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The proposition for extending the plan of the work on the Treasury, to the other Departments of the Government, met the sanction of the late President Taylor and his Cabinet, by the following endorsement upon it:
“The facilities above requested will be afforded by the officers in our respective Departments.
“ JOHN M. CLAYTON, J. COLLAMER,
The following are very partial evidences, amongst numerous other testimonials of eminent statesmen and jurists in bebalf of the prosecution of the sequel to the work on the Treasury:
"I WASHINGTON, December 6, 1849 “DEAR Sm: I think favorably of the extension of your compilation to all the Departments of the Government. It will facilitate inquiries in these as it does now in the Treasury Department-and will prove likely to aid both those doing business in all of them, and the officers themselves.
" LEVI WOODBURY. "R. Mayo, Esq.”
" WASHINGTON, December 10, 1849. "My Dear Sir: Your distinguished success in developing the principles and the practice of the Treasury Department has very naturally excited a desire to have a like exposition in respect to the other Departments of the Government.
* I trust you will meet with sufficient encouragement, to induce you to persevere in this very useful enterprise--from which the country cannot but be largely benefitted. “I am, very truly, your friend and obedient servant,
« WILLIE P. MANGUM. “Dr. Mayo, Washington."
" December 14, 1849. "I fully concur in the views above expressed by Senators Mangum, Cass, Mason, and Hunter, as to the great utility of the proposed work, for the successful execution of which you are so well fitted. The volumes you have already published in regard to the Treasury, were compiled by you chiefly during the last four years, and proved to be eminently useful, not only to the Secretary of the Treasury, the heads of Bureaux and clerks, but also to that great number of persons transacting business with the Department. The similar work you now propose to prepare in regard to all the other Depart. ments, is much wanted, and would be of very great public utility.
"R. J. WALKER. “Dr. Mayo."
To the above might be added the favorable expression, in the same regard, of more than sixty members of the Senate and House of Representatives, of the Supreme Court, and prominent citizens of Washington, of the bar, the bench, and present and former mayors of the city.
But finding a pressing demand pervading the community, for the "Laws, Opinions, Decisions, Forms and Regulations, on Pensions and Bounty Lands," the senior editor was induced, temporarily, to suspend bis lahors in regard to the other Departments, to undertake the compilation now presented to the public. And in order to give this branch of his enterprise every possible dispatch, he requested the assistance of the young gentleman whose name is associated with his in the title and copyright.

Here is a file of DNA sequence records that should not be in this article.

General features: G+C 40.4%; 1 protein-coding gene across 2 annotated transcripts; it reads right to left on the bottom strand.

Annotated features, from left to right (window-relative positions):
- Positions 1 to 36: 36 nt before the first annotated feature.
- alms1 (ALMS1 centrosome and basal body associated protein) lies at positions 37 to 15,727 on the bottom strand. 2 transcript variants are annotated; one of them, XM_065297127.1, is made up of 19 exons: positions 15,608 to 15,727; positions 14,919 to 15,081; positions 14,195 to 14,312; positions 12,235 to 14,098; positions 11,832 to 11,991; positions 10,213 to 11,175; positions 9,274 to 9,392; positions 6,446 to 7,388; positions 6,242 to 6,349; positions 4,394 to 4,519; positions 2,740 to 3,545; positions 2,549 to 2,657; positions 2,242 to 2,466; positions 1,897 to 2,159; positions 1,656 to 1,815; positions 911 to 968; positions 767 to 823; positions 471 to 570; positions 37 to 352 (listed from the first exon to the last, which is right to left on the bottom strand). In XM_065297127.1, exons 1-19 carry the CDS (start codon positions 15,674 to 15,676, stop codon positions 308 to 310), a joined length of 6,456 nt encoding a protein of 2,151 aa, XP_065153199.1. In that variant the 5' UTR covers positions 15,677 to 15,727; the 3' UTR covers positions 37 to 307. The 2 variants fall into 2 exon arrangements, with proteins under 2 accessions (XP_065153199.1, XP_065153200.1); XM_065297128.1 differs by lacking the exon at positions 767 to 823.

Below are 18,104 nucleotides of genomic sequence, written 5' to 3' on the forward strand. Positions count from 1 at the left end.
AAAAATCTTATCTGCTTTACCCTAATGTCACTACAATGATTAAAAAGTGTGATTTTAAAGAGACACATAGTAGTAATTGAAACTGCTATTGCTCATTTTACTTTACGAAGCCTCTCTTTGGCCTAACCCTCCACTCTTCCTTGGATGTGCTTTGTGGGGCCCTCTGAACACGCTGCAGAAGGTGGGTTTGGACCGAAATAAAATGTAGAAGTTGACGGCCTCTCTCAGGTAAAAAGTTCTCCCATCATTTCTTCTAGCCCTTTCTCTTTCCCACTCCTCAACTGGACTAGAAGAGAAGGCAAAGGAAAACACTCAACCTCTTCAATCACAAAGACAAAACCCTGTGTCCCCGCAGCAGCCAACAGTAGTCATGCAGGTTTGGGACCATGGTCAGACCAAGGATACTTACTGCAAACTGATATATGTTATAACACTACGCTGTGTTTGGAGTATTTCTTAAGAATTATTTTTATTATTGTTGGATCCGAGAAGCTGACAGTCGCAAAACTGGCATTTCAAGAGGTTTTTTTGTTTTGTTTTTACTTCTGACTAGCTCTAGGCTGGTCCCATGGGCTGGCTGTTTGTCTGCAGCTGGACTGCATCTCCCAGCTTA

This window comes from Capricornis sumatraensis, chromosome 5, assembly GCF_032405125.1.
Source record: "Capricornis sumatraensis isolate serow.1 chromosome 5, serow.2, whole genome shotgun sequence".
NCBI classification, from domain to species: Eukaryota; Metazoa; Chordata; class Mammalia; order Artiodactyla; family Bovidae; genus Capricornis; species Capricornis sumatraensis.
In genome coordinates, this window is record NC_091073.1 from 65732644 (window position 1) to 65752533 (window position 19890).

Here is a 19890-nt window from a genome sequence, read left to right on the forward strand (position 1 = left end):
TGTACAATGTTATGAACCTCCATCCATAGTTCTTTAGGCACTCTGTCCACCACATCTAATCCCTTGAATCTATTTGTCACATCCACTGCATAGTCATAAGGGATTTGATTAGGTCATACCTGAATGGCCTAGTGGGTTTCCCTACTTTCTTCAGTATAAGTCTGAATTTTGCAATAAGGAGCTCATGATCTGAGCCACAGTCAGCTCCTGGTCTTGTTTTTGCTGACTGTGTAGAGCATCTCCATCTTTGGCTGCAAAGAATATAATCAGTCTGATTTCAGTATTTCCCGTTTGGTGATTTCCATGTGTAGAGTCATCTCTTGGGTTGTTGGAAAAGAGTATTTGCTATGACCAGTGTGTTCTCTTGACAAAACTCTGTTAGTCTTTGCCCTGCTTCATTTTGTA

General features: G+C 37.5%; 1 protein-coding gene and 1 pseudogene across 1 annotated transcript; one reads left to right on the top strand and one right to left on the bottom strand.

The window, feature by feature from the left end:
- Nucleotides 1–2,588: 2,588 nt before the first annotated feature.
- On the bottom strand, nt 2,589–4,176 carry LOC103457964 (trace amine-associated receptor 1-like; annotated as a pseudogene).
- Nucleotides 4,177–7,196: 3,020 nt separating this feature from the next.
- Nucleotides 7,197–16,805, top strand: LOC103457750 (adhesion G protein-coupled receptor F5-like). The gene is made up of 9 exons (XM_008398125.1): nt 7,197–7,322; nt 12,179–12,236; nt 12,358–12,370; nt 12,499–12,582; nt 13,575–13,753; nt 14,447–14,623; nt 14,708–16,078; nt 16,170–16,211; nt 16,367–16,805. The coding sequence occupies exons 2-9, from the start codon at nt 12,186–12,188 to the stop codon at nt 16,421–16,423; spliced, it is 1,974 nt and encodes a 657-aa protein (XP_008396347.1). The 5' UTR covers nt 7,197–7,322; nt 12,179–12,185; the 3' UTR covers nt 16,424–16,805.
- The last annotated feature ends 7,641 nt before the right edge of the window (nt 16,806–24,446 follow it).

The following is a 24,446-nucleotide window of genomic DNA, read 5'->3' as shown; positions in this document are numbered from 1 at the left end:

In the brief space of time which has transpired since this volume on the Pension and Bounty Land Laws has been before the public, the following commendatory letters have
been received, even in the excited as well as busy times that afford to very few the leisure moment to look at a new publication:
Letter from the President of the United States.
“WASHINGTON, May 27, 1852. «My Dear Sir: Accept my thanks for a copy of the Pension Laws from 1776 to 1852,' which you did me the honor to send me this morning. I have barely had time to glance at its contents, but knowing your habit of thorough investigation and accurate analysis, and perfect method of order and arrangement, I cannot doubt it will be a very useful work; and I hope it may prove as profitable to the author as I presume it will be beneficial to the public.
“I am, your obedient servant, "Dr. MAYO
Letter from the Secretary of the Interior.
" WASHINGTON, June 3, 1852. "SIB; I beg you to accept my thanks for the volume of Pension Laws, &c., which you have been kind enough to send me. Such a work was very much needed, and, from the partial examination which I have been able to give it, as well as from your acknowledged industry, ability, and research, I have no doubt that it is admirably executed. Under that conviction, I have directed the purchase of a number of copies for the use of the Pension Office and its various agents.
“ Very respectfully, your obedient servant, " Dr. R. MAYO.
ALEX. H. L. STUART.”
Letter from the Commissioner of Pensions.
“Pension OFFICE, June 4, 1852. "DEAR SIR: I am indebted to you for a copy of the 'Army and Navy Pension Laws and Bounty Land Laws,' in anticipation of the regular issue from the press, and I ro gret that my constant engagements have, as yet, disabled me from more than a partial examination of its contents.
"I am satisfied, however, that it will be a highly useful publication to many branches of the Government, as well as to the public at large, and to this office it will be invaluable. Wishing you every success in its circulation and patronage, I remain, very respectfully, your obedient servant.
"J. E. HEATH, Commissioner. " Dr. ROBERT Mayo."
Letter from the Secretary of the Navy.
“Navy DEPARTMENT, June 8, 1852. "SIB: Your note of the 1st instant, accompanied by a copy of your compilation of the Pension Laws, with the decisions, rules and regulations relative to the execution of these laws, bas been received. So far as I have been able to examine the volume, and the copious index appended to it, I think it a valuable and complete work, which supplies a desideratum in the prosecution of claims and the administration of the pension system.
"I am, very respectfully, your obedient servant, "Dr. R. Maro, Washington, D. C.
WILL. A. GRAHAM."
Letter from the Attorney General.
“WASHINGTON, June 22, 1852. "Messrs. Mayo & MOULTON:
"Accept my acknowledgments for the copy you have been pleased to present to me, of your lately published volume, entitled “Pension Laws from 1776 to 1852." My opportunities have enabled me to make but a slight examination of it, but it has been sufficient to satisfy me that it will prove to be a very useful book; and I hope that it may produce for its authors an ample compensation for their care, labor, and ability, in its preparation.
Very respectfully, yours, &c.,
"J. J. CRITTENDEN.”
Letter from the Secretary of War.